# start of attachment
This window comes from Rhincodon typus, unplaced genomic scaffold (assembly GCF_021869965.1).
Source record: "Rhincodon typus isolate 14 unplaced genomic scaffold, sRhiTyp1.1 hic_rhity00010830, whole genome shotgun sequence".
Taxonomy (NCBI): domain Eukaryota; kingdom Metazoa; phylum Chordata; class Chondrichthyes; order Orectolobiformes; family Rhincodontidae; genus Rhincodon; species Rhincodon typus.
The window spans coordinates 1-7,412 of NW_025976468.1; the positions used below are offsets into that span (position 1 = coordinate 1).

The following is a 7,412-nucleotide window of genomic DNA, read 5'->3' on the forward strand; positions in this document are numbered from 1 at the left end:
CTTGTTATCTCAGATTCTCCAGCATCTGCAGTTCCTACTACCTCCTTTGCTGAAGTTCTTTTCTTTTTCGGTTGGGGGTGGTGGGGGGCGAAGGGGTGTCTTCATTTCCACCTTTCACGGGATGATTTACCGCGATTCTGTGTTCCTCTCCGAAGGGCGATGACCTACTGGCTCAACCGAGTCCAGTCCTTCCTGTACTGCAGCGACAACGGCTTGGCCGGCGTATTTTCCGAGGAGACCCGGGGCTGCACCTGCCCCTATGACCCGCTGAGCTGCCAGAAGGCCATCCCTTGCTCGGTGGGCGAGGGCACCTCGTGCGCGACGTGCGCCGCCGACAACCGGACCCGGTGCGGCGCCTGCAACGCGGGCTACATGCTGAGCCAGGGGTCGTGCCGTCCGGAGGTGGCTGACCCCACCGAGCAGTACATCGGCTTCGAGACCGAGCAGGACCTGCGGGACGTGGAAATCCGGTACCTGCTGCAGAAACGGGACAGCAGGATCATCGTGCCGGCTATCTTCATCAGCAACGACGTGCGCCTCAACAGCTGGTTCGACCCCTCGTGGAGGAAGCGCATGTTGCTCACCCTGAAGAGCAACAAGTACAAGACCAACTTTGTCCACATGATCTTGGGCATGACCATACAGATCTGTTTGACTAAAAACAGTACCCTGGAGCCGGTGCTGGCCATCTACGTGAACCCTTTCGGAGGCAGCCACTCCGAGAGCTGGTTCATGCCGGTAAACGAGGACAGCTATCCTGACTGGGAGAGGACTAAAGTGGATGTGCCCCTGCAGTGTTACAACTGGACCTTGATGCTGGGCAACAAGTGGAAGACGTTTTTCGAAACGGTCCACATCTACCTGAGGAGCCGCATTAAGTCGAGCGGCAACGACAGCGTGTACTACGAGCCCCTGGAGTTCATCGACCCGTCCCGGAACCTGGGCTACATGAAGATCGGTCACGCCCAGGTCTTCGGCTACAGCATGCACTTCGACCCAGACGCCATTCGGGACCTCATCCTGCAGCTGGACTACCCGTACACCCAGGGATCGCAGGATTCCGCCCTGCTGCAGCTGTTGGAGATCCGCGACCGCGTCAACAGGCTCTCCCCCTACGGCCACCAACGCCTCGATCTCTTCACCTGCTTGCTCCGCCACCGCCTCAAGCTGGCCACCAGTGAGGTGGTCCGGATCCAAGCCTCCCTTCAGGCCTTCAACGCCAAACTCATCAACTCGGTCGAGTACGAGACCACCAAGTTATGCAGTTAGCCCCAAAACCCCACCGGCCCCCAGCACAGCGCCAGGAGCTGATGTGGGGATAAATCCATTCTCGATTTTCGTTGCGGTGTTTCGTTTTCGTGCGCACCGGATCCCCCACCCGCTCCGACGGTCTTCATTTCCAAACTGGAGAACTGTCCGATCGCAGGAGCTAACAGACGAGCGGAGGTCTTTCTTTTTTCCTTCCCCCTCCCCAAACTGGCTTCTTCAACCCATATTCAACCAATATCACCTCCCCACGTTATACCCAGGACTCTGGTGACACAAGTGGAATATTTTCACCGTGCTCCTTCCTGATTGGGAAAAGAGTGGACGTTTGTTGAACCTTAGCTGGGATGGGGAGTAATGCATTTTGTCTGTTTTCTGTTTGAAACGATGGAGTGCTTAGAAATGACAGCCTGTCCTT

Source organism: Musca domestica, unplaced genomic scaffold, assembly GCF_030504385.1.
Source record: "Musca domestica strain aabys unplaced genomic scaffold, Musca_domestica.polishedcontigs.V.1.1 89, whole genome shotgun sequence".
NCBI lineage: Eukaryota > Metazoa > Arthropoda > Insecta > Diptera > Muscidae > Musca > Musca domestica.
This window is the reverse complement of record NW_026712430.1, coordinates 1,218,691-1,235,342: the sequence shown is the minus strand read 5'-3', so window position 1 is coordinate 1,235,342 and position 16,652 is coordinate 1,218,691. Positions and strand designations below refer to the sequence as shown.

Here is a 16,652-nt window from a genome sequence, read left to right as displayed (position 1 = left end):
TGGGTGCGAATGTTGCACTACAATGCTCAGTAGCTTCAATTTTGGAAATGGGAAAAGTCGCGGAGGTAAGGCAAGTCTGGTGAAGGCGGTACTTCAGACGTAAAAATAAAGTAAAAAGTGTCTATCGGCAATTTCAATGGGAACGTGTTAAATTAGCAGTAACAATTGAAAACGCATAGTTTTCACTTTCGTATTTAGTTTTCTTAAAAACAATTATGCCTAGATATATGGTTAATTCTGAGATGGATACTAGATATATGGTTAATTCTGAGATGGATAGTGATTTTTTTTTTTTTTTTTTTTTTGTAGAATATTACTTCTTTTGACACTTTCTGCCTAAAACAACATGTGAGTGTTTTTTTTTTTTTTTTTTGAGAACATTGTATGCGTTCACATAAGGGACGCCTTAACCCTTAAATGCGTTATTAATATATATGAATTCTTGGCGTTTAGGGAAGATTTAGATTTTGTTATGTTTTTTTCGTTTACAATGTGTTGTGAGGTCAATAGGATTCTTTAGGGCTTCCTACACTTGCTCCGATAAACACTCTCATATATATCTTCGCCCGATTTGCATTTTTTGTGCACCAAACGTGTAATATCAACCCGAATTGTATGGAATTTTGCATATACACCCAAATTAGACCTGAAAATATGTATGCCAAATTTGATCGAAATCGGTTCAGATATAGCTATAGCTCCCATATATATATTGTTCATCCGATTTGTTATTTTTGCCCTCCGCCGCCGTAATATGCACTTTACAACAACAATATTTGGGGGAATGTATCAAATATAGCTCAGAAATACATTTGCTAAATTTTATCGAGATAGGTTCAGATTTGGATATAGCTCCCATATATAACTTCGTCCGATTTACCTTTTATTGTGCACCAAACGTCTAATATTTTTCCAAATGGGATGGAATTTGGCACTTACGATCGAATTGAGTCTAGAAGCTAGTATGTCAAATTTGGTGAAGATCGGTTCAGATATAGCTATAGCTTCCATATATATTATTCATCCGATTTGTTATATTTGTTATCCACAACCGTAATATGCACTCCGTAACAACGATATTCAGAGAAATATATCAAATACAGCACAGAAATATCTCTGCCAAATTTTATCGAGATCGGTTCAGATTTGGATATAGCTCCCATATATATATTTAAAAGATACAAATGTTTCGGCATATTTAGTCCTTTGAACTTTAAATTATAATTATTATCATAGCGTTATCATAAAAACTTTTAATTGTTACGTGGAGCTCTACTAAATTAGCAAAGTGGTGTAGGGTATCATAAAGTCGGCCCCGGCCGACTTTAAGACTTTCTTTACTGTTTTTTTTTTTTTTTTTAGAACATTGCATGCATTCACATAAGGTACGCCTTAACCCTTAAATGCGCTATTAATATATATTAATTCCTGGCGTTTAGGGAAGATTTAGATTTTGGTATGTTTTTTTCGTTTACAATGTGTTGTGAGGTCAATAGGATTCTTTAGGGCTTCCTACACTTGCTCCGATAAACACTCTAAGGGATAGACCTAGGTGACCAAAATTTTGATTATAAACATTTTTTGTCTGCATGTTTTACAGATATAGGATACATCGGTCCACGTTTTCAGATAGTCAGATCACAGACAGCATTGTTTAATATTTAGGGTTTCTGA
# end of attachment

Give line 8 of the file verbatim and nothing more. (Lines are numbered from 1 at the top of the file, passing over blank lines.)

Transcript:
Source record: "Musca domestica strain aabys unplaced genomic scaffold, Musca_domestica.polishedcontigs.V.1.1 89, whole genome shotgun sequence".